All of this is invaluable in a media ecosystem that has long dehumanized Palestinians. But their freedom doesn’t stop at bikes and cuisine. That Palestine has always created inspiring individuals also shows the truth that an individual is never enough. Only broad-based movements are capable of changing forces, given the strength and the allies that Zionism has. Occasional warmhearted coverage will ultimately perform a hostile function if it also imposes a glass ceiling on Palestinians who — in return for being humanized at all — are condemned by the same outlets to live without political agency, representation, or meaningful redress. Above all else, Palestinians have the right — cherished and practiced keenly by Westerners — to have sometimes imperfect, and even bad, leadership, Hamas or otherwise, and not be thrown in front of Israeli bullets and bombs for the shortcoming.
Hamas and Democracy
Hamas — so the conventional history runs — came to power, in 2007, after a brief but bitter civil war it won against the Palestinian Authority in Gaza, run by Fatah.
This version of events, however, crucially (and deliberately) distorts two incontrovertible features in this backstory to Hamas’s political influence. First of all, “coming to power” is — in this case and as so often — only the scare term utilized by establishment outlets when describing those with whom they disagree winning an election, as Hamas had just done in 2006.
Second, and every bit as important, is how it came about that an election victory for Hamas, with external observers present, could be seen as justification for Fatah moving militarily against Hamas rather than beginning the peaceful transfer of powers that elections demand.
Despite this anomaly, among Westerners, Fatah remains the chosen party of Palestinian influence, something that runs contrary to stated Western commitments to democracy. Fatah canceled the more recent 2021 West Bank elections, partly out of fear that Palestinian voters — understandably angry at a lack of progress on their freedoms, and the perceived closeness of the Fatah-controlled Palestinian Authority to Israeli occupiers — would vote in increasing numbers for Hamas. It is, of course, also important to recognize Fatah’s stated reasoning for the cancellation, namely that Israeli refusal to allow campaigning, polling stations, or Palestinian political participation in occupied East Jerusalem would have meant ceding Palestinian democratic sovereignty there.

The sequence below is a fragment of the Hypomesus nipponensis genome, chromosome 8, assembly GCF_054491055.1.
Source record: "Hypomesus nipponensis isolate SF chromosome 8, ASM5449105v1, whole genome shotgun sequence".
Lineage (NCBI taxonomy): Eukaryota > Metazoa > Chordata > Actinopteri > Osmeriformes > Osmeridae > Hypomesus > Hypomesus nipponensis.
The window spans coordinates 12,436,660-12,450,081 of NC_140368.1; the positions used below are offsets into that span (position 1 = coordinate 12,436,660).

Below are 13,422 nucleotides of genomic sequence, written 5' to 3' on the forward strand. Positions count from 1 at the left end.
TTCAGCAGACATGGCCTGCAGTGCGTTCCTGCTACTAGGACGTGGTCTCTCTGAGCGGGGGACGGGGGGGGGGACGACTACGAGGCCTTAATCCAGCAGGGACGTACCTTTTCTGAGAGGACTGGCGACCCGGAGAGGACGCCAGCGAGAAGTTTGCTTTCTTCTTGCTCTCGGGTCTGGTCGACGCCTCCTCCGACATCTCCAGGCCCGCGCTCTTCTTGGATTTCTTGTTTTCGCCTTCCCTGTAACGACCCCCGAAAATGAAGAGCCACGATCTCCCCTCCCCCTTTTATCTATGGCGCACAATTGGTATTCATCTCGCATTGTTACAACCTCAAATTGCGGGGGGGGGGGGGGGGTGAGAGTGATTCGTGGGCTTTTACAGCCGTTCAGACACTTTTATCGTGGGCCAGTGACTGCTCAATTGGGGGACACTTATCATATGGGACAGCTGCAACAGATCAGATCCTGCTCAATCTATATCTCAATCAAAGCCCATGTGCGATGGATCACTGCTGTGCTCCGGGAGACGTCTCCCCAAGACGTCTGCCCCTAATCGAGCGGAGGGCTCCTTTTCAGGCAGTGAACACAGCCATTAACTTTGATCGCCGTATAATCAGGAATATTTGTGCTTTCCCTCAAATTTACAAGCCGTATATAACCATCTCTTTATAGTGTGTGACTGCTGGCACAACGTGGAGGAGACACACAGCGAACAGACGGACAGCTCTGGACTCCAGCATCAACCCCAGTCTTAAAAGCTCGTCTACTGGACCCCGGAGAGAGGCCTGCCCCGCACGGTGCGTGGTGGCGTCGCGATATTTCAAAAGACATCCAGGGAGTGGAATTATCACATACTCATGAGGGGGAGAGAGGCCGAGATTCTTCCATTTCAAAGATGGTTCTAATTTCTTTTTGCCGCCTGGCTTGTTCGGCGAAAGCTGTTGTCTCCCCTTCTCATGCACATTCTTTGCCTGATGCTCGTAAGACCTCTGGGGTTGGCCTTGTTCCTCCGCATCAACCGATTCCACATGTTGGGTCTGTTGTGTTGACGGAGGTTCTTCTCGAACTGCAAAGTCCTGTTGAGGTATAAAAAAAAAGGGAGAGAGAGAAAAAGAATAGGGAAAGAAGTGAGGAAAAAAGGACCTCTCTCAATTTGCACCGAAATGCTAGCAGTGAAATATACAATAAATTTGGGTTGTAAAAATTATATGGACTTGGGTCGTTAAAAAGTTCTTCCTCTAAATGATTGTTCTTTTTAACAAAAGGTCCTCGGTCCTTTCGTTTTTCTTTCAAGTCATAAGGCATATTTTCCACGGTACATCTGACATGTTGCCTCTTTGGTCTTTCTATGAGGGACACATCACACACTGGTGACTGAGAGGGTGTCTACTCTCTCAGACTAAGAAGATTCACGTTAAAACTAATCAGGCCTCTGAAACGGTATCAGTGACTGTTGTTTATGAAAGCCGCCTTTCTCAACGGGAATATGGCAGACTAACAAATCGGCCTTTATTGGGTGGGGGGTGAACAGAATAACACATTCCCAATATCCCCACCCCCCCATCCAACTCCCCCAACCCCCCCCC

Whatever the finer points of differing perspectives, a clear pattern emerges in which the West’s approach to Fatah and Hamas is consistent with its view of democracy at home; Palestinians are free to choose, so long as they choose correctly.
Hamas and Antisemitism
As with most vilification of meaningful Palestinian resistance, there is the near-constant suggestion (arguably stronger even in the West than in Israeli territories themselves) that Hamas as an organization is not only inherently dangerous but also inherently antisemitic. Despite electoral outcomes showing that Israel is an extremely right-wing society, where even political “centrists” can gloat about killing Palestinians, there is a mammoth external effort to stress the breadth of Israeli opinion — from Kahanist Jewish supremacists to urban liberal Haaretz subscribers. No such nuance is afforded to Hamas or any meaningful resistance in Palestine, which must be cast as a monolith of homogenized and unjustified hate.